Precious: Once Will Be Enough for Me

20 Nov

I went to see Precious with a close friend of mine.  When we got the chance to discuss what we had just seen, we agreed on a key point: we never want to see this movie again. The story of Clarice Precious Jones, an obese, black sixteen-year-old living in 1987 Harlem, is peppered with fetishisms of poverty.  Precious, though hopeful at its conclusion, often panders to those who like to gawk at abuse and impoverishment.

The film introduces us to Precious as a daydreaming 8th-grader with dreams of getting out of Harlem. Unfortunately for Precious, she has a horribly abusive mother (Mo’nique, who may very well receive an Oscar nomination for Best Supporting Actress) and is pregnant with her second child by a disgusting rapist of a man, her own father.  When her school principal learns that she is pregnant, Precious is expelled and referred to an “alternative school.” There she meets kind Ms. Rain (Paula Patton), who seems as though she will stop at nothing to help Precious.

At first it was a bit difficult for me to feel any empathy for Precious. However, I did quickly realize that my life is beyond ideal when compared with that of Precious’. There are numerous scenes in which Precious does mean, horrible, stupid things: she steals a 10-piece bucket of chicken, she kicks a frying pan at her mother, only receiving more wrath in return, and refers to her first child as a mongoloid (the little girl has Down Syndrome).

The climactic scene in which Precious reveals a secret to her teacher and classmates oozed with sickly treacle; Ms. Rain continues to urge Precious to write, but realistically, who would ever want to write at such a low point? The forced histrionics of the scene made me cringe.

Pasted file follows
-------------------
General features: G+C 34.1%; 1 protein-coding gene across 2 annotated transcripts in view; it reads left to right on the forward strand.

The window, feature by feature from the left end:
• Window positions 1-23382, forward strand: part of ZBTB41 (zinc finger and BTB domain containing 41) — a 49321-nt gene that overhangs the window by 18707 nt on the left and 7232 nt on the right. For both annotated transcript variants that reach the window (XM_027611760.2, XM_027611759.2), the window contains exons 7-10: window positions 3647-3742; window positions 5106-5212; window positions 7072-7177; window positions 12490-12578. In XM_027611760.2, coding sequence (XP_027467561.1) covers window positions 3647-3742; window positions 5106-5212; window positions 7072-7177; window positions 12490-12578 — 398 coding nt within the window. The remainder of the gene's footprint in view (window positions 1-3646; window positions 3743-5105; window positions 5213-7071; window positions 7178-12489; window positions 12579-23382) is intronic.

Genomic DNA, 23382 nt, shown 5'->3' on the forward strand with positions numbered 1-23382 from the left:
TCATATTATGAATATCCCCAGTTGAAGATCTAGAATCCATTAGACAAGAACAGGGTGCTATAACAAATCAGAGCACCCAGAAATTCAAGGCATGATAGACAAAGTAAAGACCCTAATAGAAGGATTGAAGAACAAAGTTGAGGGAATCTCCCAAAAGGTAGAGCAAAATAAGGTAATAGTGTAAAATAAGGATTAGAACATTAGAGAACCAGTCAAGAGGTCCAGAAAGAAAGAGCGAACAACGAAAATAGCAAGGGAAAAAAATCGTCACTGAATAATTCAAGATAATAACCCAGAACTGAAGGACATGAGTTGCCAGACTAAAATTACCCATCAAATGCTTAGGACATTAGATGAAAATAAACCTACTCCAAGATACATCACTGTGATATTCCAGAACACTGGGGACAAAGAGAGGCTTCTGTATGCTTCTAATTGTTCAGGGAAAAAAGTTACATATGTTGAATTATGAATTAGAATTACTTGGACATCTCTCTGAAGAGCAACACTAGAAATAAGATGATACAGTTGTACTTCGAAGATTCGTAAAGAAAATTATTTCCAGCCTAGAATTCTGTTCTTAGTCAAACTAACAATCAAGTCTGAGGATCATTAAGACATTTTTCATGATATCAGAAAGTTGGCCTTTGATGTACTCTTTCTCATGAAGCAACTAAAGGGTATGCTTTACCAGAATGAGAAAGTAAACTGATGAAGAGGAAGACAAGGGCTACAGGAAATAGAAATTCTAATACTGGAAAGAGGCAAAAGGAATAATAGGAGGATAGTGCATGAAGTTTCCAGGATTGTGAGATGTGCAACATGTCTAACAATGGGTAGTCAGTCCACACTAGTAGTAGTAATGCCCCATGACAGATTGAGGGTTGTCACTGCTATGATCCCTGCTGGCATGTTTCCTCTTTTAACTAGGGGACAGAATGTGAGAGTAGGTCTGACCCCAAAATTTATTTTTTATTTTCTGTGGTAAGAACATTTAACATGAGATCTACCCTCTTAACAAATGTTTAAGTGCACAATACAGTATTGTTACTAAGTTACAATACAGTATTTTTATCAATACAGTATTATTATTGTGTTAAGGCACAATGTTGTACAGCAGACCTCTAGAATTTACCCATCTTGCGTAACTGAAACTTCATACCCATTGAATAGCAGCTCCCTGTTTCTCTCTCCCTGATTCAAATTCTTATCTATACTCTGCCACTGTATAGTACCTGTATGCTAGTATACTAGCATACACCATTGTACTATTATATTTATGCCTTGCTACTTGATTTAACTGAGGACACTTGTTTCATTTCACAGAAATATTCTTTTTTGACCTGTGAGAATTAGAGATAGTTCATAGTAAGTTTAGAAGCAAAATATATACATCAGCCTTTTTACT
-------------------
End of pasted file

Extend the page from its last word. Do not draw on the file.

There are constant reminders of Precious’ poverty everywhere in the film. The food Precious is forced to cook for her mother is dripping in grease (in one scene Precious’ mother forces her to eat pig’s feet that she deems “too hairy”). Perhaps, most importantly, Precious is virtually illiterate. Intermittent fantasies Precious plays out in her mind show Gabby Sidibe dolled up in makeup and elegant gowns, a far cry from the uniform of a sweatshirt and Adidas that Precious dons. The escapism that Precious finds within her mind is the only reward she can conjure.  By the end of the film, Precious is living in a half-way house, reading at an 8th grade level, and trying to raise her children on her own. This may not seem an ideal situation, but for Precious, hope has finally surfaced in the doldrums of Harlem.

I am unsure of whether this film made an impact on my worldview; it did make me momentarily more conscious of the perils of physical and sexual abuse, but as soon as we exited the theater, my friend and I exchanged the same words: “Our lives are great compared to Precious.” If one can take something away from this film, it may as well be that the awareness that someone has it worse than you (no matter how bad things seem to get).

Other than granting me with a moment of selfless mental clarity, Precious is full of lively performances that are in definite need of recognition.  All of the hype over Mo’nique’s performance is well-warranted – she plays hateful, manipulative, and predatory all in one shot.  Gabby Sidibe was also great (in her film debut), and even Mariah Carey turned in some hard work as a plain Jane social worker. All that was Glitter may be soon forgotten.

If you are contemplating whether you should see this movie and you are lucky enough to live in a city with a theater playing it, do it already.  Everyone is talking about it anyway and at Oscar time you will have a better grasp on the nominees.

Grade: B+

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